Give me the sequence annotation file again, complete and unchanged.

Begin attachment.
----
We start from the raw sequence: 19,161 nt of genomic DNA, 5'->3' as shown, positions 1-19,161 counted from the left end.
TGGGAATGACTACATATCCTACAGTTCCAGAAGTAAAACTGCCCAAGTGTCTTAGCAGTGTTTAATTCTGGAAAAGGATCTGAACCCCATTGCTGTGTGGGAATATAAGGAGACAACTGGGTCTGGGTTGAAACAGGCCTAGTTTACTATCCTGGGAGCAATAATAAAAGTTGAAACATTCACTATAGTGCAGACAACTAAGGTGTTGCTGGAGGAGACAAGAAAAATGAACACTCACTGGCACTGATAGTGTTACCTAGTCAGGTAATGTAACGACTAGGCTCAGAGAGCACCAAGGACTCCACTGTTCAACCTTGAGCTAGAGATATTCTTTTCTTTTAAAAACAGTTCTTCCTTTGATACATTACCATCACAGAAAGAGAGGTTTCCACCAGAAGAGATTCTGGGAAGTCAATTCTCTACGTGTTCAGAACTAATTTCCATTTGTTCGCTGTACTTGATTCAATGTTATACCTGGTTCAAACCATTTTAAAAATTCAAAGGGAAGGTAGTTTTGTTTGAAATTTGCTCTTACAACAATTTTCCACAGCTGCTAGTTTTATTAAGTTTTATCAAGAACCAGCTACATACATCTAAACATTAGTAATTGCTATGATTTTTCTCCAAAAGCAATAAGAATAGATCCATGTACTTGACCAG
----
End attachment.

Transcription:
We start from the raw sequence: 19,161 nt of genomic DNA, 5'->3' as shown, positions 1-19,161 counted from the left end.
TGGGAATGACTACATATCCTACAGTTCCAGAAGTAAAACTGCCCAAGTGTCTTAGCAGTGTTTAATTCTGGAAAAGGATCTGAACCCCATTGCTGTGTGGGAATATAAGGAGACAACTGGGTCTGGGTTGAAACAGGCCTAGTTTACTATCCTGGGAGCAATAATAAAAGTTGAAACATTCACTATAGTGCAGACAACTAAGGTGTTGCTGGAGGAGACAAGAAAAATGAACACTCACTGGCACTGATAGTGTTACCTAGTCAGGTAATGTAACGACTAGGCTCAGAGAGCACCAAGGACTCCACTGTTCAACCTTGAGCTAGAGATATTCTTTTCTTTTAAAAACAGTTCTTCCTTTGATACATTACCATCACAGAAAGAGAGGTTTCCACCAGAAGAGATTCTGGGAAGTCAATTCTCTACGTGTTCAGAACTAATTTCCATTTGTTCGCTGTACTTGATTCAATGTTATACCTGGTTCAAACCATTTTAAAAATTCAAAGGGAAGGTAGTTTTGTTTGAAATTTGCTCTTACAACAATTTTCCACAGCTGCTAGTTTTATTAAGTTTTATCAAGAACCAGCTACATACATCTAAACATTAGTAATTGCTATGATTTTTCTCCAAAAGCAATAAGAATAGATCCATGTACTTGACCAG